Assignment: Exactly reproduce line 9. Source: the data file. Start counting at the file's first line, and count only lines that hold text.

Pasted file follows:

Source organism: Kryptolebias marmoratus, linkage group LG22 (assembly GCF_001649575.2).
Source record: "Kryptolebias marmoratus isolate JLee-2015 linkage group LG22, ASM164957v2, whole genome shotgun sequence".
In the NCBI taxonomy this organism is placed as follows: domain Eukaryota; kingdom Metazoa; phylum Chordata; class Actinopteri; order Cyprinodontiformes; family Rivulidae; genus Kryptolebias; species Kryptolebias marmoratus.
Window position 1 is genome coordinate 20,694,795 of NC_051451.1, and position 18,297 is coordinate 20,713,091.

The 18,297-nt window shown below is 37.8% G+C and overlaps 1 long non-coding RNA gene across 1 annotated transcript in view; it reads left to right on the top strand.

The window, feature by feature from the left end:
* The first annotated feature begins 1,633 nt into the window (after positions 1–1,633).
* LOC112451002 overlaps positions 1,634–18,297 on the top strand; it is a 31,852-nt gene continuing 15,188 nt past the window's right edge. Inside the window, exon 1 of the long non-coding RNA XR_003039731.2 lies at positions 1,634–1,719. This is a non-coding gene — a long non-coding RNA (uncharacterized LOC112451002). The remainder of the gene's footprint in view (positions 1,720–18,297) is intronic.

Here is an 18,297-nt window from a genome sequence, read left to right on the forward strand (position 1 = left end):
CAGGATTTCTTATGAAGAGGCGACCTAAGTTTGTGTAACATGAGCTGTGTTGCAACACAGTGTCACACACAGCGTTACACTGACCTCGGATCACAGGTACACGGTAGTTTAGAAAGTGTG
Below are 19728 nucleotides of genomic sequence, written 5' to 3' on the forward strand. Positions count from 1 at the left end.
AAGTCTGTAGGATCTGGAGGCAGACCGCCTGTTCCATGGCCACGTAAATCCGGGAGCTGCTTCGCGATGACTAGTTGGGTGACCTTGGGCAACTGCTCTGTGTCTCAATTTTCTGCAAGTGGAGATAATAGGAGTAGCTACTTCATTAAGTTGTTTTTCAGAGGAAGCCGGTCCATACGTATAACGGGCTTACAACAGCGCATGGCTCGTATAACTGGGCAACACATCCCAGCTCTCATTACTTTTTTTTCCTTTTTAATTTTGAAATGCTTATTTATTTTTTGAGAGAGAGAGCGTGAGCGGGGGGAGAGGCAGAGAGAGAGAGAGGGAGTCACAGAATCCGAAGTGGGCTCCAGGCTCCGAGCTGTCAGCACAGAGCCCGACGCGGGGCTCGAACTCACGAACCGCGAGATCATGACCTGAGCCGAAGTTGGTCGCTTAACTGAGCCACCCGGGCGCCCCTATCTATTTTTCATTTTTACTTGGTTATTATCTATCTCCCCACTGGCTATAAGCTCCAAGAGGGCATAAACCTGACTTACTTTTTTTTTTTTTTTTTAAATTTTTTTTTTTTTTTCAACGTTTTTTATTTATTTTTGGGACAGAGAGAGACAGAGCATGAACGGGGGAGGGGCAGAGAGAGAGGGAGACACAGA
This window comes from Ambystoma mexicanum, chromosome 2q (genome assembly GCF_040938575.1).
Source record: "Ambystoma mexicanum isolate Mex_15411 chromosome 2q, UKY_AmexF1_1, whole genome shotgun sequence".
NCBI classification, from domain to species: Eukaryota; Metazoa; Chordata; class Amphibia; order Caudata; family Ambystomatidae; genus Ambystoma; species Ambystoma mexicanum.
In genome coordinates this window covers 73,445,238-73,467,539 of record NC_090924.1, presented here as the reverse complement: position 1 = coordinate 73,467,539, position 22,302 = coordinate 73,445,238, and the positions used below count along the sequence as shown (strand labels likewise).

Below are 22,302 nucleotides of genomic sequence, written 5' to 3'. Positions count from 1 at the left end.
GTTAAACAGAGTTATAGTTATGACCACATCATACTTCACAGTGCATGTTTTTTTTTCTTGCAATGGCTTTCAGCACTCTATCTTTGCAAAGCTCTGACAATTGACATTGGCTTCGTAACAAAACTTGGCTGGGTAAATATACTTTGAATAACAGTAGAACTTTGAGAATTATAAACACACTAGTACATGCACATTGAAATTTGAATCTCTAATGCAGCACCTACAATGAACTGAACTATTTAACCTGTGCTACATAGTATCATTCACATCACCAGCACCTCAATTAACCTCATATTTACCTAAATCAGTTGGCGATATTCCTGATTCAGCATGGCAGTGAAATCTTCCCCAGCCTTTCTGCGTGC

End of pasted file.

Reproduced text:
Here is an 18,297-nt window from a genome sequence, read left to right on the forward strand (position 1 = left end):